Friday, June 28, 2013

Al Andalus – Ronda


Quickly brushing past the ugly over-development of the Cost del Sol we climbed up and over the coastal hills to the spectacular town of Ronda. Having put some significant elevation between us and the coast, the warmth of the Med was lost to a bitterly cold chill. Nonetheless we locked down the little ones in the pram and went to explore.  
 
Ronda is famous for having the oldest bullring in Spain. Dating from 1784, it is small but perfectly formed. A whitewashed round, topped by terracotta.  Fittingly, we feasted on oxtail at the neighbouring Pedro Romero, in the company of mounted bull heads and memorabilia of famous fights and fighters.
Ronda has its fair share of picturesque medieval cobbled streets, mansions and churches, but what makes it stand out is its simply ridiculous setting. The town steadily rises from the high plain before unexpectedly giving way to sheer cliffs. Beyond, the rugged, striking countryside stretches out for miles to wide ridges which hem in the wider high valley.  A feast for the eyes and, in our case, the senses, as we were buffeted by winds so strong that all but a trace of my exhilarated shrieks were drowned out of existence.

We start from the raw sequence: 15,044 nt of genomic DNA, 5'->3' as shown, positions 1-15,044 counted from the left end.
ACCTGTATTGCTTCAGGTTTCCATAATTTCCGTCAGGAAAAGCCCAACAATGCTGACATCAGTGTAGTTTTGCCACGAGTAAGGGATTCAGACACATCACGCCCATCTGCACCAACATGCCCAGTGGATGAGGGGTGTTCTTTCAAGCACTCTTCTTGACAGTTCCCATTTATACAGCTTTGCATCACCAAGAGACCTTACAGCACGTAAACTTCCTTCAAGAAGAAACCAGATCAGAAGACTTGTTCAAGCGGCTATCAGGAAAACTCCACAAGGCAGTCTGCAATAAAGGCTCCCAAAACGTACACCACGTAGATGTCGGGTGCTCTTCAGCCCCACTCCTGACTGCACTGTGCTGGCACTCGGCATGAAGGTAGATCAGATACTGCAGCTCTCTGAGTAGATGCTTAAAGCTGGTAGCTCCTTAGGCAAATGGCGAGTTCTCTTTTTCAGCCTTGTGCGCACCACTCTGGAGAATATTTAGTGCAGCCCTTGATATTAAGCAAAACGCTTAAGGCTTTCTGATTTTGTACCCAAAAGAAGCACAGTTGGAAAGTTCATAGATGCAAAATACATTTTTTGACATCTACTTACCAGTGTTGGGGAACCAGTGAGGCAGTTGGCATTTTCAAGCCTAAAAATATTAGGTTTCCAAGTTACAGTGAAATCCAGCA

To cap it all off, the town is sundered in two by a deep canyon which cracks open the cliffs and strafes its way back and forth into the land behind. This geological rift is crossed by an oft-photographed medieval bridge which, as Christina will verify, is exceptional in its vertigo prompting qualities as well as its ingenuity.

Sad to leave, we jumped back in the wagon and headed North-West. Past the edge of the valley the winding mountain roads slowly straightened, leading on to an odd hilly terrain with undulations which resembled a rolling ocean. A bit further and the land ironed out into the plains of Seville, our next destination.
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